Aurelius Prudentius (348–413)
Now With Creation's Morning Song
Now with creation’s morning song
Let us, as children of the day,
With wakened heart and purpose strong,
The works of darkness cast away.
O may the morn so pure, so clear,
Its own sweet calm in us instill!
A guileless mind, a heart sincere,
Simplicity of word and will.
And ever, as the day glides by,
May we the busy senses rein;
Keep guard upon the hand and eye,
Nor let the conscience suffer stain.
Grant us, O God, in love to Thee,
Clear eyes to measure things below;
Faith, the invisible to see;
And wisdom, Thee in all to know.
Aurelius Clemens Prudentius (whose name is sometimes shown with a prefix of "Marcus") was a Roman Christian poet. He was born in the Roman province of Tarraconensis (now Northern Spain). The place of his birth is uncertain, but it may have been Caesaraugusta Saragossa, Tarraco Tarragona, or Calagurris Calahorra. He came of a distinguished Christian family and received an excellent education, studied law, became an office-holder and rose rapidly, was twice governor of a province, and finally received high office at the court of Theodosius. Towards the end of his life (possibly around 392) Prudentius retired from public life to become an ascetic, fasting until evening and abstaining entirely from animal food. He decided to devote himself to poetry in the service of religion and the Church. He collected the Christian poems written during this period and added a preface, which he himself dated 405.
Aurelius Prudentius' earliest poems are the twelve hymns contained in the Cathemerinon (for use in the morning, at meals, and at night, from which the collection took its name). The model of Prudentius in poetry was Ambrose, though there is a distinct independent development. He employs the events of the times, and is not restricted to the forms of verse used by Ambrose. While his verse is popular, the lyrical element often recedes in consequence of the introduction of the didactic and epic admixture. A second collection, the Peristephanon, shows still greater originality and variety of verse form. This celebrates Spanish and Roman martyrs, and may have been influenced by the inscriptions of Damasus, which celebrated the martyrs. The epic and dramatic elements here are quite pronounced. There are extant also two didactic-polemic poems: Apotheosis, in 1,408 hexameters, exalts the deity of Christ against Patripassians, Sabellians, Jews, and Eremites; Hamartigenia, in 966 hexameters, deals with the origin of evil in a polemic against Marcion's gnostic dualism. Both of these lean on Tertullian. He also left a purely polemic work in two books (657 and 1,132 hexameters) called Contra Symmachum, in which he combats the heathen state religion. It is under the influence of Ambrose's epistle against Symmachus. All three of these lastnamed contained passages of beauty, but the Hamartigenia is the noblest. A fourth work, of slight esthetic interest, but important from a literaryhistorical point of view (915 hexameters), is the Psychomachia, the first example in the West of allegorical poetry, setting forth the conflict of Christian virtues with heathen vices. It comes out of the times of the author and portrays the life of those times, and had a great influence during the Middle Ages. Finally, there is extant a collection of forty-nine quatrains in hexameter with the title Dittochtæon, which sets forth a Biblical picture in each quatrain. It has been supposed that these explain decorations in the basilica attended by the author, twenty-four Old-Testament pictures on one side, twenty-four from the New Testament on the other, and one in the apse.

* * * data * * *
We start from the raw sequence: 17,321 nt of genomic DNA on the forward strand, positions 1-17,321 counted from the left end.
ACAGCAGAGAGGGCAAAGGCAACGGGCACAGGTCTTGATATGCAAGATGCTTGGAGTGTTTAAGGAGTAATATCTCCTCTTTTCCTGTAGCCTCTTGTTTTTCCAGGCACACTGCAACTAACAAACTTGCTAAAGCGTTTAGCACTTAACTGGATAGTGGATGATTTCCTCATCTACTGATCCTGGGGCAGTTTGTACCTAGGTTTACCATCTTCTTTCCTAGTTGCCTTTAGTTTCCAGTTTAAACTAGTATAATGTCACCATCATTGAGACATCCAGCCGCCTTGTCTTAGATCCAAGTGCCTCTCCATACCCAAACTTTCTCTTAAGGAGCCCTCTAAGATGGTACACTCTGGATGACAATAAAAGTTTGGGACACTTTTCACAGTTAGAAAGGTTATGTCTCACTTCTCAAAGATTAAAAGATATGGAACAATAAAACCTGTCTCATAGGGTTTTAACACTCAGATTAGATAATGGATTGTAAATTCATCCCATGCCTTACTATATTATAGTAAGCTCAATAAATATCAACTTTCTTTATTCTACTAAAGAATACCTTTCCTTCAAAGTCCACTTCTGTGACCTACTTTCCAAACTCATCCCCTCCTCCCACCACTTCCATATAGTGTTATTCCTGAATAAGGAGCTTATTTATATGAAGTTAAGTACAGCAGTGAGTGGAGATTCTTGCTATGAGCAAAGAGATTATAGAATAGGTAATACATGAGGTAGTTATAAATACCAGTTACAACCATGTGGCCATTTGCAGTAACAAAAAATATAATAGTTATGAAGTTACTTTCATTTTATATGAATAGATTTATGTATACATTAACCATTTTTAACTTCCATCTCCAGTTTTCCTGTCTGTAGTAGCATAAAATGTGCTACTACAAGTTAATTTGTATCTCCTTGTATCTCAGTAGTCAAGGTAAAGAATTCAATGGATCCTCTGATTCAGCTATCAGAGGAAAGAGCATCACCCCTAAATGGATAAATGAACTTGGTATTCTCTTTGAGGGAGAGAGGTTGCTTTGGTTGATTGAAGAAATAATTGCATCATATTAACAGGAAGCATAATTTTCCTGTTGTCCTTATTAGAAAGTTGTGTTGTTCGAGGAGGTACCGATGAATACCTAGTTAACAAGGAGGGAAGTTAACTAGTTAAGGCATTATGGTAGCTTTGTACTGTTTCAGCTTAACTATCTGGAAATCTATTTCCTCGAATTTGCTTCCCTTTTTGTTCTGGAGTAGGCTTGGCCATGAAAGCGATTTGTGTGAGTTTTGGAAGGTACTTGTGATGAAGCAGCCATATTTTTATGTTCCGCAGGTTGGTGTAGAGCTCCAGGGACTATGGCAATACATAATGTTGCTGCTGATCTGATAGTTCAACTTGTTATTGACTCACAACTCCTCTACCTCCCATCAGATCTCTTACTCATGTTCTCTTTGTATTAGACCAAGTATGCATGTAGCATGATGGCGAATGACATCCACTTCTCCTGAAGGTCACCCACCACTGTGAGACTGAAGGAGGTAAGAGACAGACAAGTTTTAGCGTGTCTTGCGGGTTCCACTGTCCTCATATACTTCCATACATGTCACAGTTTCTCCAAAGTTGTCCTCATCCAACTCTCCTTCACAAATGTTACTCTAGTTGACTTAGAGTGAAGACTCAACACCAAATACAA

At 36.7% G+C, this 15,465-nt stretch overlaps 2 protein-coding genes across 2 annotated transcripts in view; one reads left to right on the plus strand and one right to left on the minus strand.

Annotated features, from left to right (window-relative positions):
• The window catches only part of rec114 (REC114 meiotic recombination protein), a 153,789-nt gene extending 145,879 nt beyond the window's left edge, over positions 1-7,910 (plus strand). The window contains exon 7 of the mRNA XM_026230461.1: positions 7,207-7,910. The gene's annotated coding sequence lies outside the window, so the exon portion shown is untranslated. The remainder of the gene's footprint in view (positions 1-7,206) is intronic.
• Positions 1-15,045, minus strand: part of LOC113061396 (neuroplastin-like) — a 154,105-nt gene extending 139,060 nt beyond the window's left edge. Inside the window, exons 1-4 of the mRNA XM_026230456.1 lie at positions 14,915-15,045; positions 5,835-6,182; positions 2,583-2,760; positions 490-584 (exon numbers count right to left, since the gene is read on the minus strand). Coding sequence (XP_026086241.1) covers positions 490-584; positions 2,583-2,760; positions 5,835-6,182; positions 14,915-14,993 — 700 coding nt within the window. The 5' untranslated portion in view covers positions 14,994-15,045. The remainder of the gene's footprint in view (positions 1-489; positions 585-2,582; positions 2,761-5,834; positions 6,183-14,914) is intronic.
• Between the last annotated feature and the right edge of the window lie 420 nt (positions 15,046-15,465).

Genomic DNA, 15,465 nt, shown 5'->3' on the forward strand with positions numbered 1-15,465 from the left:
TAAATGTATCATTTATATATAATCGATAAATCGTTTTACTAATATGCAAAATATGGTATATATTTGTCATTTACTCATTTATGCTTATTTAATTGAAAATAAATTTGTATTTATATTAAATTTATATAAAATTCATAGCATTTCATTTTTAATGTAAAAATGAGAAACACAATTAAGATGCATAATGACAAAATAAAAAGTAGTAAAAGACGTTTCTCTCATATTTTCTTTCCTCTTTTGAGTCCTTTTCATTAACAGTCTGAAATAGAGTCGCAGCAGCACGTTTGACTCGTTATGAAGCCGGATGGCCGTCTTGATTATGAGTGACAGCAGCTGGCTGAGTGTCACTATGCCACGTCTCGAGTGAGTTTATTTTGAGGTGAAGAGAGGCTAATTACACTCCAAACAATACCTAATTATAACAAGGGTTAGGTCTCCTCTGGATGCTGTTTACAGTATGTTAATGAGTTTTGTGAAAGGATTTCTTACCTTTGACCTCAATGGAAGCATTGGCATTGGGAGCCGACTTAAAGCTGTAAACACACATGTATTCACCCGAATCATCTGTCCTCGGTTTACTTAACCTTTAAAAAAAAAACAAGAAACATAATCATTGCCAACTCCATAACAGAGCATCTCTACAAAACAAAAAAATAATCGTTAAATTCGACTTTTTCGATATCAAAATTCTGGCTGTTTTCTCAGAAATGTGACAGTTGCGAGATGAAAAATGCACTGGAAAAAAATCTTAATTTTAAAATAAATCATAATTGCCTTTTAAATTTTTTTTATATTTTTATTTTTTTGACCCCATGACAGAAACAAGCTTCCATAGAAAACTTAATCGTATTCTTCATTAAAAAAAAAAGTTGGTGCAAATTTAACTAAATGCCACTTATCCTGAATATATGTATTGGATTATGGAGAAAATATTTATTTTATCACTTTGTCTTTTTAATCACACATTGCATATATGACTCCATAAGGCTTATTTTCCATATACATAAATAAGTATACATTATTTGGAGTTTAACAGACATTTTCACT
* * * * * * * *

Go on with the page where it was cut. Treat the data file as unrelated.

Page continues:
The poetry of Prudentius is influenced by early Christian authors, such as Tertullian and St. Ambrose, as well as the Bible and the acts of the martyrs. His Christmas plainsong hymn Divinum Mysterium ("Of the Father's Love Begotten") and the hymn for Epiphany O sola magnarum urbium ("Earth Has Many a Noble City"), both from the Cathemerinon, are still in use today. The allegorical Psychomachia, however, is his most influential work and became the inspiration and wellspring of medieval allegorical literature.